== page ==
Today at Berkeley Lab

PBD’s Murthy Recipient of NIH Grant to Spot Drug-Resistant Microbes

The National Institute of Allergy and Infectious Diseases recently awarded Berkeley researchers, including Niren Murthy of the Physical Biosciences Division, $5.8 million over the next five years to develop tools to quickly detect and identify drug-resistant pathogens in blood, urine, and other clinical samples. More>

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Major Artificial Photosynthesis Advance Poses Environmental Win/Win

Peidong Yang, Christopher Chang, and Michelle Chang led a potentially game-changing breakthrough. By combining biocompatible light-capturing nanowire arrays with select bacterial populations, they created a solar-powered system in which valuable chemical products can be produced from sequestered carbon dioxide. More>

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Lab’s Doudna Makes Time Magazine’s ‘100 Most Influential’ List

Doudna and Emmanuelle Charpentier were recognized for their development of CRISPR-Cas9 technology, which gives scientists the power to remove or add genetic material at will. Geneticists have used this technology to cut out HIV, to correct sickle-cell anemia, and to alter cancer cells to make them more susceptible to chemotherapy. More>

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New Target for Anticancer Drugs: RNA

Most of today’s anticancer drugs target the DNA or proteins in tumor cells, but a new discovery by scientists — led by Physical Biosciences’ Jamie Cate — unveils a whole new set of potential targets: the RNA intermediaries between DNA and proteins. More>

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Possible New RNA Engineering Tool

Jennifer Doudna and Eva Nogales of the Life Sciences and Physical Biosciences Divisions led a study that showed how complexes of bacterial proteins known as “CRISPR-Cas,” which are touted for their potential use as a DNA editing tool, might also serve as an engineering tool for RNA. More>

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Scientists Study Beetle Flight with Tiny Computers

PBD Faculty Engineer Michel Maharbiz and his former graduate student Hitoko Sato have been strapping computers and radios on the backs of beetles to discover how they fly. Watching them twist and turn and hover in the air will inform the design and development of tiny flying robots. The research was covered in SFGate. More>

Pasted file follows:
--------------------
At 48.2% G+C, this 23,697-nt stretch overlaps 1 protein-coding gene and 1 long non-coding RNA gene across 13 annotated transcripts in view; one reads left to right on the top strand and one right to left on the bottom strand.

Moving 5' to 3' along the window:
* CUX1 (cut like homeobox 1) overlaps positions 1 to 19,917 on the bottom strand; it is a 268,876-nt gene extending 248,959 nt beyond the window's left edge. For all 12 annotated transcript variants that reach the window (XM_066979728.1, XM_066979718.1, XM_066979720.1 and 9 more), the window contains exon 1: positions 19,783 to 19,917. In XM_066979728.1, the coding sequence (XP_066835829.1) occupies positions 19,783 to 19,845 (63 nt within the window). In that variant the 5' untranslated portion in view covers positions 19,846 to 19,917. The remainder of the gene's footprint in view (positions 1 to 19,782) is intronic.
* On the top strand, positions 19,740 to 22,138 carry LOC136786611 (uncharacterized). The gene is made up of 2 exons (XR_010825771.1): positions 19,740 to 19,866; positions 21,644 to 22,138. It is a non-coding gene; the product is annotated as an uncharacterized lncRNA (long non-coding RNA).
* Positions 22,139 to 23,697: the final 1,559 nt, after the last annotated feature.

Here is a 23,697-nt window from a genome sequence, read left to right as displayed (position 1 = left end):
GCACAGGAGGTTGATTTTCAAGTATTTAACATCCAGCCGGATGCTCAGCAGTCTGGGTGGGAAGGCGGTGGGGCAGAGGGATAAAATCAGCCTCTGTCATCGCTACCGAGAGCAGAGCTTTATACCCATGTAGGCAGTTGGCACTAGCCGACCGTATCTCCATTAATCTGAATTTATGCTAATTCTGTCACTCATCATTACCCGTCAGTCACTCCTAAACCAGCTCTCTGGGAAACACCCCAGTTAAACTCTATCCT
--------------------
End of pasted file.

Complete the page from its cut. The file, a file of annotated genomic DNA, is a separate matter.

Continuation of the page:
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Opsin Protein Could Aid Studies of Brain, Central Nervous System

Ehud Isacoff led a team that discovered a light-sensitive opsin protein that plays a surprising and possibly critical role in neuron maturation and circuit formation. This discovery could lead to a potentially powerful new tool in the on-going search for a better understanding of how the brain and central nervous system develop. More>

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Caution Urged in Using New DNA Editing Technology for Gene Therapy

A group of 18 scientists — including Berkeley Lab’s Jennifer Doudna — and ethicists warned that a revolutionary new tool to cut and splice DNA should be used cautiously when attempting to fix human genetic disease, and strongly discouraged any attempts at making changes to the human genome that could be passed on to offspring. More>

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Jennifer Doudna on Importance of Women Pursuing STEM Fields

Jennifer Doudna, scientist in the Physical Biosciences Division, chatted with Huffington Post Live while at the World Economic Forum meeting in Davos, Switzerland about how important it is for women to pursue careers in STEM fields. “I think that for a lot of women there’s a subtle but unfortunately effective discouragement of women pursuing the STEM fields,” she said. More>

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Metabolic Path to Improved Biofuel Production

Jamie Cate of the Physical Biosciences Division led a team of researchers at the Energy Biosciences Institute that found a way to increase the production of fuels and other chemicals from biomass fermented by yeast without the need of environmentally harsh pre-treatments or expensive enzyme cocktails. More>

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